Crisis continues in New Zealand's Bay of Plenty | Asia Pacific

Crisis continues in New Zealand's Bay of Plenty

Crisis continues in New Zealand's Bay of Plenty

Updated 29 February 2012, 11:50 AEDT

In New Zealand's Bay of Plenty, dozens of birds, including penguins, are covered in oil that leaked from the cargo ship which struck a reef a week ago.

Ninety of the ship's containers have fallen off the deck .. with debris washing on the once-pristine shores.

In what is being described as New Zealand's worst environmental disaster, the 47,000 tonne Rena has already leaked about 350 tonnes of oil into the sea.

There are now fears the vessel could break up, after massive fissures appeared in its hull after being pounded by rough weather.

Reporter: Bronwyn Herbert

Speakers: Bruce Anderson, salvage unit manager, Maritime New Zealand; John Key, prime minister of New Zealand; Diamantis Manos, managing director of shipping company Costamare; Patrick Quirk, general manager, Maritime Safety Queensland

HERBERT: High tide has painted beaches of the Bay of Plenty black with oil.

Added to that, contents of large containers have washed up and now hundreds of hamburger patties replace sea shells along the shore.

WOMAN: It's quite heartbreaking really, especially when I've seen the seagulls all dying.

WOMAN 2: It almost makes you want to cry, because I've got two weeks holiday at the moment, I teacher aid. I had ideas of like coming down to the beach and sunbathing and swimming.

YOUNG BOY: Yeah well it kind of destroys your holiday. The fun part about a holiday is you come down the beach and swim, not see oil and foam all over the beach.

HERBERT: Fears remain the vessel could break in two and spew more oil into the ocean.

Maritime New Zealand has confirmed one of the containers houses the hazardous chemical alkyl sulfonic acid, but that container hasn't yet been located.

Bruce Anderson is the salvage unit manager with Maritime New Zealand.

ANDERSON: It's quite hard to identify which container is which when it's in the water. But that's another reason why the public shouldn't go anywhere near those containers. They should just leave them alone and leave them for some specialists to deal with.

HERBERT: New Zealand's prime minister John Key says he's only too aware of how this oil spill could hurt tourism, for a country still mourning from the Pike River Mine disaster and the Christchurch earthquake.

KEY: As minister of tourism and as prime minister, we attract an awful lot of tourists to New Zealand because we have such a clean and green environment. On the other side of the coin, we're a country surrounded by coastline, we take the bulk of our goods via ships and for reasons that we can't explain at the moment, there's been a terrible accident in New Zealand. And I think people will understand that these things can happen.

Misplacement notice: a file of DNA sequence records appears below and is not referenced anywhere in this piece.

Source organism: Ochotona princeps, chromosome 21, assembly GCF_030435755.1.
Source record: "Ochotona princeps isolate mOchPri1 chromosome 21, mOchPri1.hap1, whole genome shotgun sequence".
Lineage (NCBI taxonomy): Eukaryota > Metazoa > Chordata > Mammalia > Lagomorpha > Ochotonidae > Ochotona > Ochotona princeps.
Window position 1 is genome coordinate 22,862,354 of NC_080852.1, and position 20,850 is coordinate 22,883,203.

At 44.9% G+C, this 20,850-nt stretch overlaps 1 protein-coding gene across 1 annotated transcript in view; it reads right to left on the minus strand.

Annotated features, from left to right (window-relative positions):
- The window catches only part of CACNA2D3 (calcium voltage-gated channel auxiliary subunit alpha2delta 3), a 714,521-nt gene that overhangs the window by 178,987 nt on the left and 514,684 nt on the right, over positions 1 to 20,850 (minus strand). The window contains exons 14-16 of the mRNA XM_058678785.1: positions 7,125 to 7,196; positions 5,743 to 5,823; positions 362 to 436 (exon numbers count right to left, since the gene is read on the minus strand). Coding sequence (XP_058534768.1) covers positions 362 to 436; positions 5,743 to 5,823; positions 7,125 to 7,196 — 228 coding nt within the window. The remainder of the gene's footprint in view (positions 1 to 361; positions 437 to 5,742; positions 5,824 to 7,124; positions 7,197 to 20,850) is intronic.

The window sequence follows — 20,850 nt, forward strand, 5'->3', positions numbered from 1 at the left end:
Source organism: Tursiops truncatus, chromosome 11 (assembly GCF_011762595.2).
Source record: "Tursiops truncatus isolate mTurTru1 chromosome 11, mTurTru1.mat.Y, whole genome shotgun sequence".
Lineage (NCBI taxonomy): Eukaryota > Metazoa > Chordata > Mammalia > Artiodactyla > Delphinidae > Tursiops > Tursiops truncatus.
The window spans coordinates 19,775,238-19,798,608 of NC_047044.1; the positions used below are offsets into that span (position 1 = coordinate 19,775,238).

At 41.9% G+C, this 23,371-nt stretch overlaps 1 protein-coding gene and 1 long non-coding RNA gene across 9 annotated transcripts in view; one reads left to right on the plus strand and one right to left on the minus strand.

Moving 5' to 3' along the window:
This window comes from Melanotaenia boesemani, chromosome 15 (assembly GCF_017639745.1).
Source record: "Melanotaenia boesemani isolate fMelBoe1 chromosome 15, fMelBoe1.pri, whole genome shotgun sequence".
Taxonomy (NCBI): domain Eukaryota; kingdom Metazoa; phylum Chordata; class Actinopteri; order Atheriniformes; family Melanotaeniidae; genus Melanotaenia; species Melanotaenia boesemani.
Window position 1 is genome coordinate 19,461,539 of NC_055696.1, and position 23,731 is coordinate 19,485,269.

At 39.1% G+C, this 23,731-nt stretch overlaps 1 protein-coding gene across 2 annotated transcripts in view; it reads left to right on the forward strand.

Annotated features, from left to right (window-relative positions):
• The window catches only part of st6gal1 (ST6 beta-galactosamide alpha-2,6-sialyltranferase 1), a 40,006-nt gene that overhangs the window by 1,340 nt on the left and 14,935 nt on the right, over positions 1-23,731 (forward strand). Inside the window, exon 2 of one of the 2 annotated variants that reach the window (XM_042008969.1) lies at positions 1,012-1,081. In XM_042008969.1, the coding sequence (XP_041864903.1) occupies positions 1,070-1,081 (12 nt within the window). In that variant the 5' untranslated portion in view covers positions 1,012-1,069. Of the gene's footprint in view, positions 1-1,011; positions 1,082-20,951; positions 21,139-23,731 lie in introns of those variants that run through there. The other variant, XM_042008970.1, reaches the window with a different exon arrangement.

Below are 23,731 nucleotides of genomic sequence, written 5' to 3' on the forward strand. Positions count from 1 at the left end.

HERBERT: Fears remain the vessel could break in two and spew more oil into the ocean, though Maritime New Zealand says the big crack in the ship's hull doesn't appear to have gotten worse.

Though the size of the problem for Costamare, the company that owns the ship, is growing.

For the first time since the Rena crashed, its managing director Diamantis Manos has spoken publicly.

He issued this statement by video release late today.

MANOS: Obviously something went very wrong, and we will corporate with the Transport Accident Investigation Commission of New Zealand, TAIC, to find answer.

However, to the people of Tauranga, we want to say that we are deeply sorry for the situation that has arisen and the threat you are now facing from fuel oil from the vessel washing up on the beaches on your beautiful part of the world.

HERBERT: Australian teams have also pitched in to assist.

Patrick Quirk is the general manager of Maritime Safety Queensland.

QUIRK: We've been through similar occasions in our recent past, Shen Neng, Pacific Adventurer, particularly on Morton Island and the Sunshine Coast beaches.

The Australian Maritime Safety Authority, who's our national agency on these matters, asked for assistance last weekend and we've certainly provided a number of staff who are currently in New Zealand. We have some flying over today and we have another tranche of people gearing up to go early next week.

HERBERT: Already 88 containers have fallen from the ship, how concerning is it?

QUIRK: Well I think New Zealand's got a double problem there. Our instances in Queensland have primarily been issues of ship incidents, salvage and oil pollution. New Zealanders are facing the fourth tranche of a container ship with, what, 2,500, 3,000 containers on board, some of them containing hazardous material. They are facing a major problem.

From what I can see, from what I understand talking to people over there, since day one, anything that could go wrong has gone wrong with that incident. But we can understand the dramas they're going through over there but there is no magic wand, there is no silver bullet. Once that oil is in the water, it's a long process to clean up.

HERBERT: So the key is in making sure less oil ends up in the ocean?

QUIRK: Well I think the way the vessel's cracking I think they'll be sort of lucky to manage how much comes out; I think that sort of time has passed. The issue is now is how they're going to confront the oil that's in the water and what could possible come ashore on the beaches.

HERBERT: Meanwhile the navigator of the Rena has appeared in the Tauranga District Court facing charges in relation to his role in the grounding of the ship.

It follows a similar appearance by his captain in the same court yesterday.

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